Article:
Natural gas futures had a volatile week that began with a gap lowering opening on Monday, December 12. Despite the threat of extremely cold temperatures in several key demand areas in the U.S., forecast for later in the week, sellers came out firing, suggesting they were already looking at the weather pattern weeks in advance. I guess that’s why they call it the “futures” market.
As the week progressed, the selling pressure intensified as investors reacted to a new forecast calling for warmer temperatures in key demand areas. Long speculators took profits and headed to the sidelines as the weather news outweighed government storage data that showed an unexpectedly large draw from inventories.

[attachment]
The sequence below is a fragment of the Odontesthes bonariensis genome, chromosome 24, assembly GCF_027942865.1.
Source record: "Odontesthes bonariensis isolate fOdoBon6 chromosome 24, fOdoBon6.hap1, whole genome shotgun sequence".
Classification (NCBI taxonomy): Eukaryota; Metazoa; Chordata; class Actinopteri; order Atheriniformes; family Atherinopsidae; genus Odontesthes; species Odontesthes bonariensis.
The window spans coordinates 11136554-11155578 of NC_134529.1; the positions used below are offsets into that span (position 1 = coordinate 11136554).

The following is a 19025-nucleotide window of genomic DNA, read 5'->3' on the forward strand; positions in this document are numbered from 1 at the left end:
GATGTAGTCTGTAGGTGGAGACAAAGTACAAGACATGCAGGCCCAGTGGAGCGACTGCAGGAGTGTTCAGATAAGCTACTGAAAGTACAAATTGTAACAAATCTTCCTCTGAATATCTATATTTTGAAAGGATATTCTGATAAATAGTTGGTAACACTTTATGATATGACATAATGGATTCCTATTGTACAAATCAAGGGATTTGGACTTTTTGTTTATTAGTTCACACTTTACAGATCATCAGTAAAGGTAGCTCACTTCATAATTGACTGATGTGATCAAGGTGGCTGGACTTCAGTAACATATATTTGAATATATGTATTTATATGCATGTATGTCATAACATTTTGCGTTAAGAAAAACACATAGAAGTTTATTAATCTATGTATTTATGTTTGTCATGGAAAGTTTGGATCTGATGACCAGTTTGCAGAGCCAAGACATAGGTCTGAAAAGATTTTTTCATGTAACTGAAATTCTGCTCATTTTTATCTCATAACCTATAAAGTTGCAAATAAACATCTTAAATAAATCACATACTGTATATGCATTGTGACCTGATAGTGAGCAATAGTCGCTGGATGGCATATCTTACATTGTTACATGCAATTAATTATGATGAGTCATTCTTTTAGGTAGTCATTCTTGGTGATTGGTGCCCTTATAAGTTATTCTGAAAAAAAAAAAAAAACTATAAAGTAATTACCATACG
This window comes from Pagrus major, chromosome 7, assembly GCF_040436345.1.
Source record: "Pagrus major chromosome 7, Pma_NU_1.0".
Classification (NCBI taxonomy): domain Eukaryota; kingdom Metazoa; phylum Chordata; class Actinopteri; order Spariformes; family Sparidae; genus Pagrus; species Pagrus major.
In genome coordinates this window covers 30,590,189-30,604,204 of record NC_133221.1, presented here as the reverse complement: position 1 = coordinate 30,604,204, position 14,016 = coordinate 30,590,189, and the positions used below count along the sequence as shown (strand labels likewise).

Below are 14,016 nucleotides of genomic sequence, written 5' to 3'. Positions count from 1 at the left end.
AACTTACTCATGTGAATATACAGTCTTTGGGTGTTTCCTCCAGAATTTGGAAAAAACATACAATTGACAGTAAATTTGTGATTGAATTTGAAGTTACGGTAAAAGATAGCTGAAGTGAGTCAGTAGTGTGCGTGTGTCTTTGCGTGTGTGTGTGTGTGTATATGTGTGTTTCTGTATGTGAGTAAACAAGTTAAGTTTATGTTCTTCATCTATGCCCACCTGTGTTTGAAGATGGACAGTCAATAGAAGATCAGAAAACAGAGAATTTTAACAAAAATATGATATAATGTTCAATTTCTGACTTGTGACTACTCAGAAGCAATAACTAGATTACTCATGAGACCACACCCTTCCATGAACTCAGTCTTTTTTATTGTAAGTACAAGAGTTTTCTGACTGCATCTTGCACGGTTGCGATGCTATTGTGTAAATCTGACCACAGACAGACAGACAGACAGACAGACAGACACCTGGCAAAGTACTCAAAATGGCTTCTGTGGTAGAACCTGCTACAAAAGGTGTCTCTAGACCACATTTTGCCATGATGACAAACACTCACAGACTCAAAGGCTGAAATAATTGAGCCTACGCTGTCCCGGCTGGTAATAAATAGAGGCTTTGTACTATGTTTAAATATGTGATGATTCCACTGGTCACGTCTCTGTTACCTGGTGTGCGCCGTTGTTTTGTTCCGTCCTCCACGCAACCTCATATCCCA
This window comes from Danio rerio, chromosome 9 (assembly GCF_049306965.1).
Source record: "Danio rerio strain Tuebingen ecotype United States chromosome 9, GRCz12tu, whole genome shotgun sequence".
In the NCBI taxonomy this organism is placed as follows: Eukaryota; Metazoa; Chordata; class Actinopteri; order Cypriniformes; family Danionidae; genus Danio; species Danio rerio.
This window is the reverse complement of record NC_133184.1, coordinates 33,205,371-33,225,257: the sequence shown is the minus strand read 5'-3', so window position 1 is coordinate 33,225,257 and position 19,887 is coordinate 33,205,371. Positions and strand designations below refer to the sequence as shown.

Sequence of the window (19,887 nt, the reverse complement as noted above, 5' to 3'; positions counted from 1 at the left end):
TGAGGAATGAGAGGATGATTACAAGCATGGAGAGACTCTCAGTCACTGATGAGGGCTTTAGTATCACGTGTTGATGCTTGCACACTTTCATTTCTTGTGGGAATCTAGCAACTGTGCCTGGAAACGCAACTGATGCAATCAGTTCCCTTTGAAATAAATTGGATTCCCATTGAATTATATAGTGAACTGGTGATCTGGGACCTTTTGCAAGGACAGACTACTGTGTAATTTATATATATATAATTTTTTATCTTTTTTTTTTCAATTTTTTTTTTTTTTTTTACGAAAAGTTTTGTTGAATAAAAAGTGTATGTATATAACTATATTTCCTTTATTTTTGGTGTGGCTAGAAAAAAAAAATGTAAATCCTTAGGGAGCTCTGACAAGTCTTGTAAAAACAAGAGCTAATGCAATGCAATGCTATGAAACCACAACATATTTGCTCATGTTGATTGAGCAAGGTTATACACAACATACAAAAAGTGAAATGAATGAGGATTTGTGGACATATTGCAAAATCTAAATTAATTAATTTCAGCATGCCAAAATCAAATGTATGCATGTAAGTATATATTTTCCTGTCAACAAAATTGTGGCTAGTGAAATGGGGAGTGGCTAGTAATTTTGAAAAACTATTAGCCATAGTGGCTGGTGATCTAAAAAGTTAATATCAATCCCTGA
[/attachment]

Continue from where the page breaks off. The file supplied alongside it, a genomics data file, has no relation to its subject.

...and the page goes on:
According to the U.S. Energy Information Administration, natural gas stockpiles fell by 147 billion cubic feet in the week-ended December 9. Analysts and traders were looking for a 130 billion cubic feet drawdown.
The decline in inventory was well-above the average withdrawal of 79 billion cubic feet for that week on a historical basis. Current inventories are now 1.3 percent below last year’s level. It was only a month ago that inventories stood at a record high.
Next week’s inventories should drop even further since they will incorporate this week’s high demand due to the extremely cold temperatures in the Midwest in high usage areas like Chicago. However, traders are likely to treat this data as “old news” because…